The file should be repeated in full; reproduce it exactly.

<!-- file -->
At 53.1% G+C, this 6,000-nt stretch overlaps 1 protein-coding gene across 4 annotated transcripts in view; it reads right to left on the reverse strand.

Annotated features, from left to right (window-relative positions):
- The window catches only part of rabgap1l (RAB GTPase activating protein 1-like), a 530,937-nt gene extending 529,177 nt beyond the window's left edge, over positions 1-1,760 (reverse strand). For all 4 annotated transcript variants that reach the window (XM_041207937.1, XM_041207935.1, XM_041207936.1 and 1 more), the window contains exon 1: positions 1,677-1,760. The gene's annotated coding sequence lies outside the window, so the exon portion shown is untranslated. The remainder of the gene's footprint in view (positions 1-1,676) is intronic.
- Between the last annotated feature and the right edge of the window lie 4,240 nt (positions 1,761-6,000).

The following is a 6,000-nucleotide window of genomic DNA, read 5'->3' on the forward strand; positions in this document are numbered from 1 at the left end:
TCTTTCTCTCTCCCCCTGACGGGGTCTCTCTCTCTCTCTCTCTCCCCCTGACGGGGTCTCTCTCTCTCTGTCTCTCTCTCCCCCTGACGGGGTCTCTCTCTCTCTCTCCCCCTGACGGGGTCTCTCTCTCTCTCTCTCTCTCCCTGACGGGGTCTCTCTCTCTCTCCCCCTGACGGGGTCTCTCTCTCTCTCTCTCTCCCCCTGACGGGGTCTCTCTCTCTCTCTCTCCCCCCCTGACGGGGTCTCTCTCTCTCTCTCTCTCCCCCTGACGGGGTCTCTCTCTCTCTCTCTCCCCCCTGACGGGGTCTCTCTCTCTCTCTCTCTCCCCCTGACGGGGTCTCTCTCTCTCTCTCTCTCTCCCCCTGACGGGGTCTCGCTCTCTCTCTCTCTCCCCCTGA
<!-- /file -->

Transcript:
At 53.1% G+C, this 6,000-nt stretch overlaps 1 protein-coding gene across 4 annotated transcripts in view; it reads right to left on the reverse strand.

Annotated features, from left to right (window-relative positions):
- The window catches only part of rabgap1l (RAB GTPase activating protein 1-like), a 530,937-nt gene extending 529,177 nt beyond the window's left edge, over positions 1-1,760 (reverse strand). For all 4 annotated transcript variants that reach the window (XM_041207937.1, XM_041207935.1, XM_041207936.1 and 1 more), the window contains exon 1: positions 1,677-1,760. The gene's annotated coding sequence lies outside the window, so the exon portion shown is untranslated. The remainder of the gene's footprint in view (positions 1-1,676) is intronic.
- Between the last annotated feature and the right edge of the window lie 4,240 nt (positions 1,761-6,000).

The following is a 6,000-nucleotide window of genomic DNA, read 5'->3' on the forward strand; positions in this document are numbered from 1 at the left end:
TCTTTCTCTCTCCCCCTGACGGGGTCTCTCTCTCTCTCTCTCTCCCCCTGACGGGGTCTCTCTCTCTCTGTCTCTCTCTCCCCCTGACGGGGTCTCTCTCTCTCTCTCCCCCTGACGGGGTCTCTCTCTCTCTCTCTCTCTCCCTGACGGGGTCTCTCTCTCTCTCCCCCTGACGGGGTCTCTCTCTCTCTCTCTCTCCCCCTGACGGGGTCTCTCTCTCTCTCTCTCCCCCCCTGACGGGGTCTCTCTCTCTCTCTCTCTCCCCCTGACGGGGTCTCTCTCTCTCTCTCTCCCCCCTGACGGGGTCTCTCTCTCTCTCTCTCTCCCCCTGACGGGGTCTCTCTCTCTCTCTCTCTCTCCCCCTGACGGGGTCTCGCTCTCTCTCTCTCTCCCCCTGA